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Playing The Same Game?

Have you ever been at one of those tables where not everyone is playing the same game? I mean, you all think you are playing the same RPG together but something feels off. One player wants to rescue people, and another player keeps stealing from fellow PCs. Some players want to kill bad things to level up, and other players want to be clever and talk their way out of harsh situations.

Today we are going over some of the basics of communication with your group: how to figure out the tone of your game, how to get the sort of adventures you want to play, and how to work effectively with your fellow PCs. These may all seem like obvious suggestions to a seasoned gamer, but that is also what tends to make them easily overlooked when we are all at the table.

I Like Your Tone

I love this picture:

starting-groups-and-ending-groups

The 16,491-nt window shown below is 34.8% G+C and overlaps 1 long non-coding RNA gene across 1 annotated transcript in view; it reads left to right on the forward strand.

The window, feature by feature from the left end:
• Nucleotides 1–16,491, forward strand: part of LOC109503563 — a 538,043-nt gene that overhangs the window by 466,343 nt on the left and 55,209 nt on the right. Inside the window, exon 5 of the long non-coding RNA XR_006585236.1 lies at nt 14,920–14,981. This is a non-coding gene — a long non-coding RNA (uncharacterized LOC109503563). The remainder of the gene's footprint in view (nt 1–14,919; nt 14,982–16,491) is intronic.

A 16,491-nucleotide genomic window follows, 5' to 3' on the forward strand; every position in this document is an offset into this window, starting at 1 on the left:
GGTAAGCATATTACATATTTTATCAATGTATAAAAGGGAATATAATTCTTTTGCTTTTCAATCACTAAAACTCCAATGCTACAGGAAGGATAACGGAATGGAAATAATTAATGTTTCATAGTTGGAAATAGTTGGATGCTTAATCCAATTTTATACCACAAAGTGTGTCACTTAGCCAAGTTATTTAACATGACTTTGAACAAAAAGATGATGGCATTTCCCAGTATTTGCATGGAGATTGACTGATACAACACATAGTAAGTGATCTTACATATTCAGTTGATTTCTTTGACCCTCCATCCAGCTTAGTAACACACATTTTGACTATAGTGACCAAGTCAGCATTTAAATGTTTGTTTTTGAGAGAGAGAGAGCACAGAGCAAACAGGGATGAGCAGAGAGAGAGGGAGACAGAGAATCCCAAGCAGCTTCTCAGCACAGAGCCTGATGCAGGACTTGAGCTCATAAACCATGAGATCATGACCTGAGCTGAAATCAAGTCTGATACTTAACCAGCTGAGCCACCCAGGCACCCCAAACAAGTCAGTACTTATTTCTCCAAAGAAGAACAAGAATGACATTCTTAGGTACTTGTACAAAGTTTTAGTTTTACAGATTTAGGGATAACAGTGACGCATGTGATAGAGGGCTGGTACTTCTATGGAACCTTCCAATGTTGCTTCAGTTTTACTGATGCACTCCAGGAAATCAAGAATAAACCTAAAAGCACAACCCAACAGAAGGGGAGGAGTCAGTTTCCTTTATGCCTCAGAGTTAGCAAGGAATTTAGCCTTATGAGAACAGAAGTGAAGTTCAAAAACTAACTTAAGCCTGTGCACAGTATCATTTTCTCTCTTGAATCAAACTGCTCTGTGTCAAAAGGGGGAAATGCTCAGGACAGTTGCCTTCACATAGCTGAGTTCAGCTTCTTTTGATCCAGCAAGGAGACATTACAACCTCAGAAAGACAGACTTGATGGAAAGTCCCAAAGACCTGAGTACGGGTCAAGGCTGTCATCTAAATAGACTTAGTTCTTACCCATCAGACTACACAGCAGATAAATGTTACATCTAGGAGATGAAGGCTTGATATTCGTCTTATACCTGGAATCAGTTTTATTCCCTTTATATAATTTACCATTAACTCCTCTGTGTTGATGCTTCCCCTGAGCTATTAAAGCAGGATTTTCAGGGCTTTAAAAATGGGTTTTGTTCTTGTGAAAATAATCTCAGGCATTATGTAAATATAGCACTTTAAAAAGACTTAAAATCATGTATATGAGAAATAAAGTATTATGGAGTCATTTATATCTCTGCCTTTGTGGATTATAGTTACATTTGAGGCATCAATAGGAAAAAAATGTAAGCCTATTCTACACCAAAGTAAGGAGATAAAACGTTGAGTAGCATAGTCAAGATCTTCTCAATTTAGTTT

Games can quickly devolve from serious questing to hilarious RP moments. And there is nothing wrong with that, so long as everyone wants to play a lighthearted pun-filled game. Some people are coming to your game as a break from real world drama and just want to have fun.

Different people often like a game or genre for different reasons. Some people read Dresden Files because it reminds them of Harry Potter, and some read it because it reminds them of Dick Tracy. Session 0 is a great place to talk out what sort of game you are expecting to play, especially if you are a GM. Do you want light fantasy or dark and gritty? Is good and evil black and white, or are you wanting complex characters?

When a group agrees on a tone for a game, take it very seriously. Do not stray from that tone too much without getting a group consensus. If a group cannot stick with the preset tone despite genuine efforts, talk with everyone about why. It might be a problem that you can fix, or it might not be a problem at all if everyone is happy with the way things are.

Dynamic Party Dynamics

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